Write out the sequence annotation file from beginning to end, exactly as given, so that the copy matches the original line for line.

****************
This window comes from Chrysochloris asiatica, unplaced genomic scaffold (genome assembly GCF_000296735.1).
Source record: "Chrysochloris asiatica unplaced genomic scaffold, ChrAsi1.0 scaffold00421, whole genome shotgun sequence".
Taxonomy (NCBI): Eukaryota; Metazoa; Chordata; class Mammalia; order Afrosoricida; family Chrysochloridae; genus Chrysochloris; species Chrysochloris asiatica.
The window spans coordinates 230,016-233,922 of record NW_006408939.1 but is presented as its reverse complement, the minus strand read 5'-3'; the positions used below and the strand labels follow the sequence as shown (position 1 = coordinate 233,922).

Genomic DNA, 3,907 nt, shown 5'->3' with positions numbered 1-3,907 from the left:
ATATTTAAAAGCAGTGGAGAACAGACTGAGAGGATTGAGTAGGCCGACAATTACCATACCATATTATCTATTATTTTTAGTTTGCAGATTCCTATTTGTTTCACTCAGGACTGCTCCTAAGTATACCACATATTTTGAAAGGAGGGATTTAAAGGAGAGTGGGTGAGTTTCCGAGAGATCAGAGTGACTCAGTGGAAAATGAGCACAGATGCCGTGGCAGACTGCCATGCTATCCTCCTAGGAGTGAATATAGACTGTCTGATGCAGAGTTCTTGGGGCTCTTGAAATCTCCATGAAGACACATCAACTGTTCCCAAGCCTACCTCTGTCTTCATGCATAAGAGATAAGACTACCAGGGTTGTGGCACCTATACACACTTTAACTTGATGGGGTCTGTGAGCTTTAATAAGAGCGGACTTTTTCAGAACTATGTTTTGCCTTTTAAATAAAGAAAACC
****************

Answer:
This window comes from Chrysochloris asiatica, unplaced genomic scaffold (genome assembly GCF_000296735.1).
Source record: "Chrysochloris asiatica unplaced genomic scaffold, ChrAsi1.0 scaffold00421, whole genome shotgun sequence".
Taxonomy (NCBI): Eukaryota; Metazoa; Chordata; class Mammalia; order Afrosoricida; family Chrysochloridae; genus Chrysochloris; species Chrysochloris asiatica.
The window spans coordinates 230,016-233,922 of record NW_006408939.1 but is presented as its reverse complement, the minus strand read 5'-3'; the positions used below and the strand labels follow the sequence as shown (position 1 = coordinate 233,922).

Genomic DNA, 3,907 nt, shown 5'->3' with positions numbered 1-3,907 from the left:
ATATTTAAAAGCAGTGGAGAACAGACTGAGAGGATTGAGTAGGCCGACAATTACCATACCATATTATCTATTATTTTTAGTTTGCAGATTCCTATTTGTTTCACTCAGGACTGCTCCTAAGTATACCACATATTTTGAAAGGAGGGATTTAAAGGAGAGTGGGTGAGTTTCCGAGAGATCAGAGTGACTCAGTGGAAAATGAGCACAGATGCCGTGGCAGACTGCCATGCTATCCTCCTAGGAGTGAATATAGACTGTCTGATGCAGAGTTCTTGGGGCTCTTGAAATCTCCATGAAGACACATCAACTGTTCCCAAGCCTACCTCTGTCTTCATGCATAAGAGATAAGACTACCAGGGTTGTGGCACCTATACACACTTTAACTTGATGGGGTCTGTGAGCTTTAATAAGAGCGGACTTTTTCAGAACTATGTTTTGCCTTTTAAATAAAGAAAACC